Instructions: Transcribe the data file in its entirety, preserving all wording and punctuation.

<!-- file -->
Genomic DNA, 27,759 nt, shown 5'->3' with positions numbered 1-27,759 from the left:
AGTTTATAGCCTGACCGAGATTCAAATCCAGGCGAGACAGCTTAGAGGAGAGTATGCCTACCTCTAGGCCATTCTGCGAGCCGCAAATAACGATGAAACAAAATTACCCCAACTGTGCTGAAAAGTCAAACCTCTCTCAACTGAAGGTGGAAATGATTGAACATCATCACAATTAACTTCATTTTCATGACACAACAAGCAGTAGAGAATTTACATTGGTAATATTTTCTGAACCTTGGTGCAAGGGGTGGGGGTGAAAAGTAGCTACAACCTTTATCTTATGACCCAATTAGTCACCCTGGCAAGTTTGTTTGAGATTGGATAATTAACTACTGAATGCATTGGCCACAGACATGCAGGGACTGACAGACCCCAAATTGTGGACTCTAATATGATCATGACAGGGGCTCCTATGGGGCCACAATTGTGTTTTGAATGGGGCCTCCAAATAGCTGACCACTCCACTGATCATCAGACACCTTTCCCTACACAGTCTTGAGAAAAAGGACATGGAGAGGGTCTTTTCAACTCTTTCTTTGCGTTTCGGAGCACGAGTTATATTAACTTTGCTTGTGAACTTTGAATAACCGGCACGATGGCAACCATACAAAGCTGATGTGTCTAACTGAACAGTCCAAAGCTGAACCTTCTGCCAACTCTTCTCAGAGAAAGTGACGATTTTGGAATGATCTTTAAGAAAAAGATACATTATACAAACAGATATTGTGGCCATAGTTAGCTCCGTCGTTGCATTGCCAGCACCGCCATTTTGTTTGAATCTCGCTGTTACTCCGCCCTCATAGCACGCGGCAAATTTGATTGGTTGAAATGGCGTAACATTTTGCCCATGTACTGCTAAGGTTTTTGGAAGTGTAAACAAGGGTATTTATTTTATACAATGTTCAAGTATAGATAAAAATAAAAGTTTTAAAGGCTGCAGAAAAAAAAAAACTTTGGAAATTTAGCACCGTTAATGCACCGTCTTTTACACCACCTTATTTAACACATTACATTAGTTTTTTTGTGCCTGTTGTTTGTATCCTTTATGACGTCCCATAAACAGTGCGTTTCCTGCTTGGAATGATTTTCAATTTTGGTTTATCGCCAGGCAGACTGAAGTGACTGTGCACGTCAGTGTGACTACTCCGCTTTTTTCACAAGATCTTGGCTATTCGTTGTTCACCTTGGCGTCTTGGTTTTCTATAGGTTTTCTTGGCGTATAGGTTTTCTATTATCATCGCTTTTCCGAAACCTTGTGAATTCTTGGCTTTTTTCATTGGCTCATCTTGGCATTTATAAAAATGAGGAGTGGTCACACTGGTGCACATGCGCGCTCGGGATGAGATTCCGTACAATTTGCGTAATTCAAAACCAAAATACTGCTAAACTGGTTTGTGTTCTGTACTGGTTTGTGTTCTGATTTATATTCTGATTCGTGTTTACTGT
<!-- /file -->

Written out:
Genomic DNA, 27,759 nt, shown 5'->3' with positions numbered 1-27,759 from the left:
AGTTTATAGCCTGACCGAGATTCAAATCCAGGCGAGACAGCTTAGAGGAGAGTATGCCTACCTCTAGGCCATTCTGCGAGCCGCAAATAACGATGAAACAAAATTACCCCAACTGTGCTGAAAAGTCAAACCTCTCTCAACTGAAGGTGGAAATGATTGAACATCATCACAATTAACTTCATTTTCATGACACAACAAGCAGTAGAGAATTTACATTGGTAATATTTTCTGAACCTTGGTGCAAGGGGTGGGGGTGAAAAGTAGCTACAACCTTTATCTTATGACCCAATTAGTCACCCTGGCAAGTTTGTTTGAGATTGGATAATTAACTACTGAATGCATTGGCCACAGACATGCAGGGACTGACAGACCCCAAATTGTGGACTCTAATATGATCATGACAGGGGCTCCTATGGGGCCACAATTGTGTTTTGAATGGGGCCTCCAAATAGCTGACCACTCCACTGATCATCAGACACCTTTCCCTACACAGTCTTGAGAAAAAGGACATGGAGAGGGTCTTTTCAACTCTTTCTTTGCGTTTCGGAGCACGAGTTATATTAACTTTGCTTGTGAACTTTGAATAACCGGCACGATGGCAACCATACAAAGCTGATGTGTCTAACTGAACAGTCCAAAGCTGAACCTTCTGCCAACTCTTCTCAGAGAAAGTGACGATTTTGGAATGATCTTTAAGAAAAAGATACATTATACAAACAGATATTGTGGCCATAGTTAGCTCCGTCGTTGCATTGCCAGCACCGCCATTTTGTTTGAATCTCGCTGTTACTCCGCCCTCATAGCACGCGGCAAATTTGATTGGTTGAAATGGCGTAACATTTTGCCCATGTACTGCTAAGGTTTTTGGAAGTGTAAACAAGGGTATTTATTTTATACAATGTTCAAGTATAGATAAAAATAAAAGTTTTAAAGGCTGCAGAAAAAAAAAAACTTTGGAAATTTAGCACCGTTAATGCACCGTCTTTTACACCACCTTATTTAACACATTACATTAGTTTTTTTGTGCCTGTTGTTTGTATCCTTTATGACGTCCCATAAACAGTGCGTTTCCTGCTTGGAATGATTTTCAATTTTGGTTTATCGCCAGGCAGACTGAAGTGACTGTGCACGTCAGTGTGACTACTCCGCTTTTTTCACAAGATCTTGGCTATTCGTTGTTCACCTTGGCGTCTTGGTTTTCTATAGGTTTTCTTGGCGTATAGGTTTTCTATTATCATCGCTTTTCCGAAACCTTGTGAATTCTTGGCTTTTTTCATTGGCTCATCTTGGCATTTATAAAAATGAGGAGTGGTCACACTGGTGCACATGCGCGCTCGGGATGAGATTCCGTACAATTTGCGTAATTCAAAACCAAAATACTGCTAAACTGGTTTGTGTTCTGTACTGGTTTGTGTTCTGATTTATATTCTGATTCGTGTTTACTGT